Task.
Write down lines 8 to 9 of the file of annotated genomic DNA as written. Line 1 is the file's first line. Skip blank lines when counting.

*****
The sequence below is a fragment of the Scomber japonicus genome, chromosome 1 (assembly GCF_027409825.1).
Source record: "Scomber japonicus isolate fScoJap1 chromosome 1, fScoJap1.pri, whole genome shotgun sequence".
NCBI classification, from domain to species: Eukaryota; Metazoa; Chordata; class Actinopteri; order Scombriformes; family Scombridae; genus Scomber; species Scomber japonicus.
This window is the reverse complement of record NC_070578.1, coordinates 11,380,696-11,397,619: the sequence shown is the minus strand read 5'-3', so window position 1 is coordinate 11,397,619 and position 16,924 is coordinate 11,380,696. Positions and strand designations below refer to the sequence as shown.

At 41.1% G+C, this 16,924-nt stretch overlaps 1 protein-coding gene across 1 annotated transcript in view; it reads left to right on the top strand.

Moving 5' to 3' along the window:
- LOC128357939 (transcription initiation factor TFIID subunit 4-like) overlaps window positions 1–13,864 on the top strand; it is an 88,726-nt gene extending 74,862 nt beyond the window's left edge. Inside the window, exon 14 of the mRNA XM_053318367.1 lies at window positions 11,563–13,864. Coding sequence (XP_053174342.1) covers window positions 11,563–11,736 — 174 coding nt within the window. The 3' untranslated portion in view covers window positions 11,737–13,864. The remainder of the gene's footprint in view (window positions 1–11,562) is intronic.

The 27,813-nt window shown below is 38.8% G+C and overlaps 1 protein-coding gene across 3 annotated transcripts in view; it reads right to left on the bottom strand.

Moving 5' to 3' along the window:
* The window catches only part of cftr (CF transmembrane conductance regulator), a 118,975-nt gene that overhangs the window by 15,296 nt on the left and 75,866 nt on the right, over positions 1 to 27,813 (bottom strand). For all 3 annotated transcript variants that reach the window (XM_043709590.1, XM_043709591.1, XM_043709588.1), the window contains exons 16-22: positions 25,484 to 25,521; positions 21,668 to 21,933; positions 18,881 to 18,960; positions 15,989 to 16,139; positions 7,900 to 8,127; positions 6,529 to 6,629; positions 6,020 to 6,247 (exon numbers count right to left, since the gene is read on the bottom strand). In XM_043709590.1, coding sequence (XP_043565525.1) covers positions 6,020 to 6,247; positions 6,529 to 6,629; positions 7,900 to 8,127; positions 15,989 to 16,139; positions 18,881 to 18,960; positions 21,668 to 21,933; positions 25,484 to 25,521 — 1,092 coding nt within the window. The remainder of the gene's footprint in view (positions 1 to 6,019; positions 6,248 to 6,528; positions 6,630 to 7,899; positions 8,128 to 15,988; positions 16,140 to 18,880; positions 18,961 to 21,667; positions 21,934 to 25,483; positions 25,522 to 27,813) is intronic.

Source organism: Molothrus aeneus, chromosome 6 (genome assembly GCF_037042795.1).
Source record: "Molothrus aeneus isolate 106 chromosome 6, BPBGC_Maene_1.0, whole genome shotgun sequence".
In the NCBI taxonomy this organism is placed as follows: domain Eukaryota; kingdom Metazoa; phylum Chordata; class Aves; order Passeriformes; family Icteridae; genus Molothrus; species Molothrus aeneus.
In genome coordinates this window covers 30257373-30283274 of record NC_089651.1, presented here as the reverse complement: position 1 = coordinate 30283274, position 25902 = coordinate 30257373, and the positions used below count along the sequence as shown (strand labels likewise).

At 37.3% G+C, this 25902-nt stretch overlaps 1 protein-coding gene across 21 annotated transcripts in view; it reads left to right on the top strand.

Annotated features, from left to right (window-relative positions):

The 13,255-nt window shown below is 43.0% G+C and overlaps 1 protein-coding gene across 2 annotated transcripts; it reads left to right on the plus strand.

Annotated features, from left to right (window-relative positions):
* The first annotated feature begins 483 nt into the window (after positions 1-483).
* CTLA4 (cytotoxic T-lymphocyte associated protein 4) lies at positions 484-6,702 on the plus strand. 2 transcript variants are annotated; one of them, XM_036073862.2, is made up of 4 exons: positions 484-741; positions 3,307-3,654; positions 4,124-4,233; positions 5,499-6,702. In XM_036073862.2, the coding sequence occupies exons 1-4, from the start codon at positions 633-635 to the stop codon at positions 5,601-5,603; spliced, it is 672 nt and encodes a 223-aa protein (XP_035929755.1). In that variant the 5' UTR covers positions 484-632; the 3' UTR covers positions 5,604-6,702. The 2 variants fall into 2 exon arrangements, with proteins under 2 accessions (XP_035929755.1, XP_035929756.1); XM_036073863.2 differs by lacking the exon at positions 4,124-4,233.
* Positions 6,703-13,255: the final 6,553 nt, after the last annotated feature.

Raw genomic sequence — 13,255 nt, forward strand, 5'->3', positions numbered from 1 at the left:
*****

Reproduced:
The 27,813-nt window shown below is 38.8% G+C and overlaps 1 protein-coding gene across 3 annotated transcripts in view; it reads right to left on the bottom strand.

Moving 5' to 3' along the window: